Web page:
Common sense must apply for gifted children
Hong Kong needs to retain and nurture its young talent if it is to maintain its competitive edge. So it is good that more is being done to identify exceptionally gifted school students and provide them with avenues for accelerated development and fulfilment of their potential. The Academy for Gifted Education, which only opened in 2008, received more than 2,000 gifted student nominations from local secondary schools in the last quarter of last year, nearly 60 per cent more than the 1,277 in the same period a year earlier. The Education Bureau has also provided guidance for schools in how to manage accelerated learning by grade-skipping, subject- skipping (jumping ahead in some but not all subjects). It included counselling and pastoral support. This was a nod to concerns expressed by academics and psychologists that we do not know enough about the emotional and social pressures that grade-skipping and the like can create. In other words, normal childhood development among peers is not something to be sacrificed lightly.
There is no doubt, though, that exceptionally gifted students have special needs. The establishment of the academy was recognition of that. It was highlighted by the decision of Baptist University in 2007 to admit a nine-year-old for five years of study for degrees in mathematics, after he scored two As in the British A-level examinations, and applications by 13- and 14-year-olds to skip normal schooling and study at universities alongside the brightest young undergraduates. Admittedly the youngster was exceptional in other ways, having already completed two years of study at a tutorial college in Oxford, while his older brother studied at Oxford University. But the decision to have the university's child development centre monitor his personal development speaks for itself. Physically and emotionally he remains a child. That said, students fast-tracked to university have earned the privilege with hard work. Age should not be a barrier to development of their full potential.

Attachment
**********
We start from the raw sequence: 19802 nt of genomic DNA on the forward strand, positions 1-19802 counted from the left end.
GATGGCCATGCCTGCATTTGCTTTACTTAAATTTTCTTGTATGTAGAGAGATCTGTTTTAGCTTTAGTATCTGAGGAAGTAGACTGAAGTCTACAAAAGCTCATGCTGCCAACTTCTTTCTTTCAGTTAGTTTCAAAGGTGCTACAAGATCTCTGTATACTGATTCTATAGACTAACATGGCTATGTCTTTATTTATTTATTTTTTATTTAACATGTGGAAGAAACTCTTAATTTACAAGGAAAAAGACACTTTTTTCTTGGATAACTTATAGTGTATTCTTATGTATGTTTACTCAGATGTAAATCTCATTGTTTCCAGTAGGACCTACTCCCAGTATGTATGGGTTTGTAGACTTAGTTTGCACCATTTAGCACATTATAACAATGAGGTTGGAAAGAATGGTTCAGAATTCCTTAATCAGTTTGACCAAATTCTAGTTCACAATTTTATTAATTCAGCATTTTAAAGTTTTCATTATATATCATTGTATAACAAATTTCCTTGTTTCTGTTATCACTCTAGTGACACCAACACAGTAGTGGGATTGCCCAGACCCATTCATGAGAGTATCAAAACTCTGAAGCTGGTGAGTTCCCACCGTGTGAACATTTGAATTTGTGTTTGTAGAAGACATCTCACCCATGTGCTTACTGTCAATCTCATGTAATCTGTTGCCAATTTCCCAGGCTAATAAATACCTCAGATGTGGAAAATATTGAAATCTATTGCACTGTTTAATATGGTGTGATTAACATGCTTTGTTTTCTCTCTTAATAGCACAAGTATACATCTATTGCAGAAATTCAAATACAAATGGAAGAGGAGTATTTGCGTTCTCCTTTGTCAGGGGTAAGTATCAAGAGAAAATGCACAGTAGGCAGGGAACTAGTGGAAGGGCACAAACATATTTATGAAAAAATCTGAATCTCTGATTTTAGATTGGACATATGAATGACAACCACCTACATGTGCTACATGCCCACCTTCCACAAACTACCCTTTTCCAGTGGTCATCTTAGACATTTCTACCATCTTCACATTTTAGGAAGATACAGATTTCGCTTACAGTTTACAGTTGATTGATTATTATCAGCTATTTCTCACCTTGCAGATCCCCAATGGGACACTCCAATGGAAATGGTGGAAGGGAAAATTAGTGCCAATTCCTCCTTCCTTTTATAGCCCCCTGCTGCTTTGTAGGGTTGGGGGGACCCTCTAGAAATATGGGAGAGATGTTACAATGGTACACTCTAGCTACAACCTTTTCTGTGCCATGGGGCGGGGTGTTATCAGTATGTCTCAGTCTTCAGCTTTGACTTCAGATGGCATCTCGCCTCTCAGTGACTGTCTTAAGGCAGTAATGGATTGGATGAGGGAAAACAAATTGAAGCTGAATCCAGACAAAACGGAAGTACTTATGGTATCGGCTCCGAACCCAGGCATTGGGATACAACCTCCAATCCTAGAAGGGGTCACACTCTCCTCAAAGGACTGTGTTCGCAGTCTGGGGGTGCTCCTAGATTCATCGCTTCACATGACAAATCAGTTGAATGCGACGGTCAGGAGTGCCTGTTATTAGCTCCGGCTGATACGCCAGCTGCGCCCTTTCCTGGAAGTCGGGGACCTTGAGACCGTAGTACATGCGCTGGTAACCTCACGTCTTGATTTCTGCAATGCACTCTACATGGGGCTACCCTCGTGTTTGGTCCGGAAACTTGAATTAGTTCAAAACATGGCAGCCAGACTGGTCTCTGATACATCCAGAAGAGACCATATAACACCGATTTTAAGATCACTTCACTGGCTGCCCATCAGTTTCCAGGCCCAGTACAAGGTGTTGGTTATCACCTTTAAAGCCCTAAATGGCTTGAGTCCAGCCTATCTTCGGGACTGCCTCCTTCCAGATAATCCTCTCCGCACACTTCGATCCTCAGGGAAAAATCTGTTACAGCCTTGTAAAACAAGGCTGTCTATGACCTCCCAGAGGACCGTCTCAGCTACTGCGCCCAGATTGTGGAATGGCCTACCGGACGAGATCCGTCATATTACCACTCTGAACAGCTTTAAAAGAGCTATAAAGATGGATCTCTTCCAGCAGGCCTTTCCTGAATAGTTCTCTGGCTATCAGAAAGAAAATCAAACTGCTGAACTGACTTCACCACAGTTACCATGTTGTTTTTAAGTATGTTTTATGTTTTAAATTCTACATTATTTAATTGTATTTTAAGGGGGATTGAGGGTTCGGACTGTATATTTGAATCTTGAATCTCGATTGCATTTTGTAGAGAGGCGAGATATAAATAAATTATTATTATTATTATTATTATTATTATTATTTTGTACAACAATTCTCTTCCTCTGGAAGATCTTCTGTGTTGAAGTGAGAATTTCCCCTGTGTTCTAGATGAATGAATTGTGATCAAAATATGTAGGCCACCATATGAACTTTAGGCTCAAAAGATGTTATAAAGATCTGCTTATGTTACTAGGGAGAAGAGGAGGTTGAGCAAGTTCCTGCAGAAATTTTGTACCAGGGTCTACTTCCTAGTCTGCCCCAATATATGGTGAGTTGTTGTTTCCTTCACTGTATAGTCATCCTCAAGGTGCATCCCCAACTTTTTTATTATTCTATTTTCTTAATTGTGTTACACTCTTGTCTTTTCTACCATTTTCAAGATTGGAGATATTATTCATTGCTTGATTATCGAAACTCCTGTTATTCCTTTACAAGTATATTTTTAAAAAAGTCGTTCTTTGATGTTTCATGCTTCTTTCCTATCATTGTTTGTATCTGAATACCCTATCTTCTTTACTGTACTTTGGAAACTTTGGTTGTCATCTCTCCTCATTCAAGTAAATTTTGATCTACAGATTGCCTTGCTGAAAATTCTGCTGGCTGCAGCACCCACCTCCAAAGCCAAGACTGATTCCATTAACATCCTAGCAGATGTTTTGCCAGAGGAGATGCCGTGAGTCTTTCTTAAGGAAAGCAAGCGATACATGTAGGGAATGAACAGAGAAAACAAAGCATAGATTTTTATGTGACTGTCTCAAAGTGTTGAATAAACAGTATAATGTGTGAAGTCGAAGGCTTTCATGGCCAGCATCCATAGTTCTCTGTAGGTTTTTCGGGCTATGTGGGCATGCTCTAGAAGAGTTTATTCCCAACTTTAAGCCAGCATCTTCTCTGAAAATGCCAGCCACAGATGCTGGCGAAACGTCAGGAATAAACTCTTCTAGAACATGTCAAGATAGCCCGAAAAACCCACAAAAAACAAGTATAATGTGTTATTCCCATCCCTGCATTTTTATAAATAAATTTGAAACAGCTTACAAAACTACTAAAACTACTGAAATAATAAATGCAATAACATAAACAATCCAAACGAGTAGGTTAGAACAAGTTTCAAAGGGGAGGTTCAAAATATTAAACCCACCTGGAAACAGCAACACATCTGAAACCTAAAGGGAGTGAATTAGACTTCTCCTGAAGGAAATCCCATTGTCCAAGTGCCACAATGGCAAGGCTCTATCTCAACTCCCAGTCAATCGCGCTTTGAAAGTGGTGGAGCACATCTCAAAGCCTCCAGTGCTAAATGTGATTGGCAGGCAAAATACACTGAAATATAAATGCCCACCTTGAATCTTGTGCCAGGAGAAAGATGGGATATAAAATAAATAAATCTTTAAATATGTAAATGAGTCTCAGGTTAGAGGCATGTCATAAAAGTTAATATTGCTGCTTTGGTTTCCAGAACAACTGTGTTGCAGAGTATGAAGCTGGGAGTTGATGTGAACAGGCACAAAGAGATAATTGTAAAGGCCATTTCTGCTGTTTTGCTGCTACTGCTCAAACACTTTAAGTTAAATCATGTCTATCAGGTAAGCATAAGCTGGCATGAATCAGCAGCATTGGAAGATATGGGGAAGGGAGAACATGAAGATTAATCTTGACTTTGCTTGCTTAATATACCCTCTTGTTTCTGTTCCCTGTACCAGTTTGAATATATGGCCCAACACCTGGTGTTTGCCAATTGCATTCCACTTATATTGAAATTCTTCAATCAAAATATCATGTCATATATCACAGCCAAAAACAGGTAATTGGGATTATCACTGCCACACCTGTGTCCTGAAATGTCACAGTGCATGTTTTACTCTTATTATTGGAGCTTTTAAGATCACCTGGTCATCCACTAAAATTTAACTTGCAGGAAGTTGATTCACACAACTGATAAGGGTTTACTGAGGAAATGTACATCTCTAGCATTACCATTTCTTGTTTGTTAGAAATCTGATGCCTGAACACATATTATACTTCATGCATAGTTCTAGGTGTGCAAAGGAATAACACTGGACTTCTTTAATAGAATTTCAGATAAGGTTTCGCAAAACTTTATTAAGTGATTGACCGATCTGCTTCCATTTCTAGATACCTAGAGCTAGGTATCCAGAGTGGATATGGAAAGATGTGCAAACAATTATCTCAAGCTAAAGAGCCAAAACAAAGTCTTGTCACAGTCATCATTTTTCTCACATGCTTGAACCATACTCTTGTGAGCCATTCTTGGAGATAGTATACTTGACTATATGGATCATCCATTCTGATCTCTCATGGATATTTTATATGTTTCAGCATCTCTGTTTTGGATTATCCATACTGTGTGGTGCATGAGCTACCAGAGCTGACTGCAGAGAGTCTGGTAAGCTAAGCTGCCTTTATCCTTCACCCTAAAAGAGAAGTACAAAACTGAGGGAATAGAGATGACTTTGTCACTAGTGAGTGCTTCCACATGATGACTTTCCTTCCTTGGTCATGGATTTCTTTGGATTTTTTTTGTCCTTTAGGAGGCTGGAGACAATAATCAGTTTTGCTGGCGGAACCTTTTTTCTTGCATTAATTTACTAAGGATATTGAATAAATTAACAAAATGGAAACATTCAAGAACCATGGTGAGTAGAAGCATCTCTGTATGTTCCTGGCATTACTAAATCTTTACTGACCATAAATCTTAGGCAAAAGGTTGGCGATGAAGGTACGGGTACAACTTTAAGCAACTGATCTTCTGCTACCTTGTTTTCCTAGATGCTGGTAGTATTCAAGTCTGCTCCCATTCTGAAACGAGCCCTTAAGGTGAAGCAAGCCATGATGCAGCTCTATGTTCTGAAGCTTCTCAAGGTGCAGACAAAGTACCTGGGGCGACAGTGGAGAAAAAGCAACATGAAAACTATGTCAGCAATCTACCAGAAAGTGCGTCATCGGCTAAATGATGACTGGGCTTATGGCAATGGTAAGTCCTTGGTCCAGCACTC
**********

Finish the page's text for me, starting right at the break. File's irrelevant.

But going to university means more than getting a good education or developing exceptional talent. It has become accepted as an important phase of development as a mature adult, involving interaction with peers and participation in the rich variety of university life. Parents who are fortunate to have a gifted child should remember that, because they are usually the ones pushing for recognition of intellectual gifts. That need not mean grade-skipping and pressure to excel, but that is where it can lead.
The development of gifted education has created a lucrative market in IQ tests requested by parents, which educational psychologists say have increased by 20 per cent. But academy associate director Abraham Tang says undue reliance on IQ testing can be counterproductive by boosting parental expectations of a young child's motivation to learn. One sixth-former told the South China Morning Post that being labelled as gifted could lead to extraordinary pressure from parental expectations. He quit a leadership course at the academy, which took out his Saturday mornings, because he wanted more time to develop other interests, like meeting friends. The academy's Tang tells of another boy who excelled in the IQ test but resisted parental eagerness for him to study at the academy because he did not want to - and therefore was clearly not ready. Might these two cases be examples of common sense, a gift we can all share? Amid the obsession with credentials and trying to do the best for our children, there is still room for it.